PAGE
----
That said, I don’t know the guy. It could be he is a major creep, even predatory. I don’t know what it was like for women to be around him.
On the presumption he was just an infantile goofball with no sense (a description that fits far too many adult men for my taste, so it’s possible), his case illustrates how a right thing can go wrong when we over-react.
This gets us into one of the most fraught areas of gender.
Unlike the racial divide, which is ultimately just a paint job difference, the gender divide involves functional differences linked to our emotions and sex drive.
Sexual attraction changes the equation. It’s no longer just about people with minor varieties in appearance, it’s about people you might want to date or be with permanently.
This is yet another area where our cultural belief in the primacy of our emotions over our intellect gets us into trouble. We believe, deep inside, that we just can’t help ourselves.
Which is fine, I guess, if you’re okay with being Pavlov’s Dog.
Which brings me to someone like Louis C.K.
His crime, and apparently this is a thing some men do, is that he masturbated in front of unwilling women.
Which I gotta say absolutely boggles my mind. I can’t even begin to understand the thinking there. The narcissism alone is astonishing.
The one thing I can think of that makes (some small) sense (no, not sense, logic) is that, in porn, women masturbating is definitely a thing. Guys are very visual. And lazy. So it’s a thing.
Do these guys actually think it works the other way around?
My own gender mystifies me sometimes. (Let alone others.)
What’s funny to me is that I never liked Louis C.K. or found his comedy at all funny. Maybe a chuckle here or there, but mostly it baffled me that my friends kept touting him.
Something about him turned me off, is all I can say.
Guess what other hugely popular person has always turned me off? No, not Kevin Spacey, I was okay with him, really like him in American Beauty and, of course, Usual Suspects. (Never watched House of Cards.)
Neil deGrasse Tyson. Never liked that guy; always thought he was a creep.
There’s a series of YouTube videos of the annual Isaac Asimov Memorial Debate. It’s been hosted by deGrasse Tyson, and each year various guests discuss the year’s topic.
The guests and the topics are fascinating, but deGrasse Tyson often makes them hard to watch. His interruptions are grating, his jokes pathetic, and his body language downright creepy in how he hovers and touches.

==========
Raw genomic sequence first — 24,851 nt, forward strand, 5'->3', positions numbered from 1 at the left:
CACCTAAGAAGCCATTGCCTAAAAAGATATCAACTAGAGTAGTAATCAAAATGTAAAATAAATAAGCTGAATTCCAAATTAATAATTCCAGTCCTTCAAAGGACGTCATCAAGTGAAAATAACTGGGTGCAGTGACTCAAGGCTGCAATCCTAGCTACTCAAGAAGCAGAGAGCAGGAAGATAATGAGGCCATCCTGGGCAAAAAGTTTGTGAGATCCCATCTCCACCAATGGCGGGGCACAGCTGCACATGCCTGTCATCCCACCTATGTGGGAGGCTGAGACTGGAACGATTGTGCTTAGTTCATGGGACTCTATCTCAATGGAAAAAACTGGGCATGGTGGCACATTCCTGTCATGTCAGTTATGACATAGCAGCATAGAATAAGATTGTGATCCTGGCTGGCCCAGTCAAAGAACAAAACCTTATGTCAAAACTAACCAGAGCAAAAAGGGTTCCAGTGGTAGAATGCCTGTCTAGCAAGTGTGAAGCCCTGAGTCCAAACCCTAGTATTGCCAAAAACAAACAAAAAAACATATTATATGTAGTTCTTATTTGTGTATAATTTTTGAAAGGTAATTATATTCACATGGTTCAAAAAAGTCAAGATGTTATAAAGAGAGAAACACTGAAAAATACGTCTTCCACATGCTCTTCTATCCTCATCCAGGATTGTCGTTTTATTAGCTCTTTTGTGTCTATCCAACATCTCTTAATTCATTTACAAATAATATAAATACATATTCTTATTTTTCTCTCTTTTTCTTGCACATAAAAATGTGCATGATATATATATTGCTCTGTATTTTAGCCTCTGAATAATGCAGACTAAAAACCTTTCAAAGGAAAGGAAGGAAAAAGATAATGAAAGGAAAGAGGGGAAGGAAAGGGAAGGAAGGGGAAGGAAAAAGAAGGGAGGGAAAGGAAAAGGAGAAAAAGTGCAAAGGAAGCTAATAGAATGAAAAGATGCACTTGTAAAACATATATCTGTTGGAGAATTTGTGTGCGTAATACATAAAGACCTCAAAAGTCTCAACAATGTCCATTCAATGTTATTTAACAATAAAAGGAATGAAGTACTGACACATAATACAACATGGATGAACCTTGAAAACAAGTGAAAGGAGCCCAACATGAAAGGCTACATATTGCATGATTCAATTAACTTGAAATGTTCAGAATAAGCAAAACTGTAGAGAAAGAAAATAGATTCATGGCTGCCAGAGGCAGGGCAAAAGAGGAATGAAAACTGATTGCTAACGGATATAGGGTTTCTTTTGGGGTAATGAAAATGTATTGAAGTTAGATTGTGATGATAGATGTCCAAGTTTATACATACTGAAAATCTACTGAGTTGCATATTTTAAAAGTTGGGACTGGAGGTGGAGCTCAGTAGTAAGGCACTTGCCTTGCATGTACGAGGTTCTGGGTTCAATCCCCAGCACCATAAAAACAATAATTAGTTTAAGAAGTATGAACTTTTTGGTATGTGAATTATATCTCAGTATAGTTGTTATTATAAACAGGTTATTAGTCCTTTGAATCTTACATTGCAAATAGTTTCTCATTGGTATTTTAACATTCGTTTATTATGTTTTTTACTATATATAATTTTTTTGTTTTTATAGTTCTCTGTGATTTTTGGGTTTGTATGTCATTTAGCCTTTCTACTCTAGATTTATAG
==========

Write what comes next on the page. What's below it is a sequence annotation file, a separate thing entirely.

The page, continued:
These are things I felt watching these long before the news about him, so it didn’t surprise me much. I was more, like, “Ah, ha.”
Another one that felt less than surprising, but personally disappointing, was the accusations against Michael Weatherly, formerly of NCIS, now starring in Bull.
I’ve been a little iffy on the show’s content from the beginning; there is something unseemly about the jury games they play. (I understand it happens in real life. I think it’s unseemly there, too.)
It sounds, basically, that Weatherly is another infantile idiot. Perhaps he is too good-looking and too successful to have developed character and depth.
Again, I’m an outsider not knowing what really happened, how all the people involved felt, what their motivations are, but the more I hear, the less I feel like watching the show.
In a post about women, I speak about men.
It’s all I can speak about, really.
Voice my disdain for these behaviors, voice my disrespect for these men, these creeps and predators.
Guys, we gotta do better.
Trust me on this, I’ve lived it.
The world is a better place when women are our partners, our co-workers, and our friends.
Yang to the Yin, ya gotta have both.
For whatever it’s worth, I have two “bumper stickers” thoughts to propose. Call them mantras for men (but smart enough for a woman):
Unless your name is Richard.
(Or maybe I’m full of crap and being presumptuous and arrogant.)
On the topic of names, I’ve played with new versions of the World Wide Web (WWW):
- Wild, Wild Web
- Weird, Wacky Web
- Why Women Weep
- Why We (all) Weep
It’s a hell of a tool, and a great toy, but I do wonder at the cost sometimes.
My wish for you, and us all, is a happy, secure, productive, and less divisive 2019.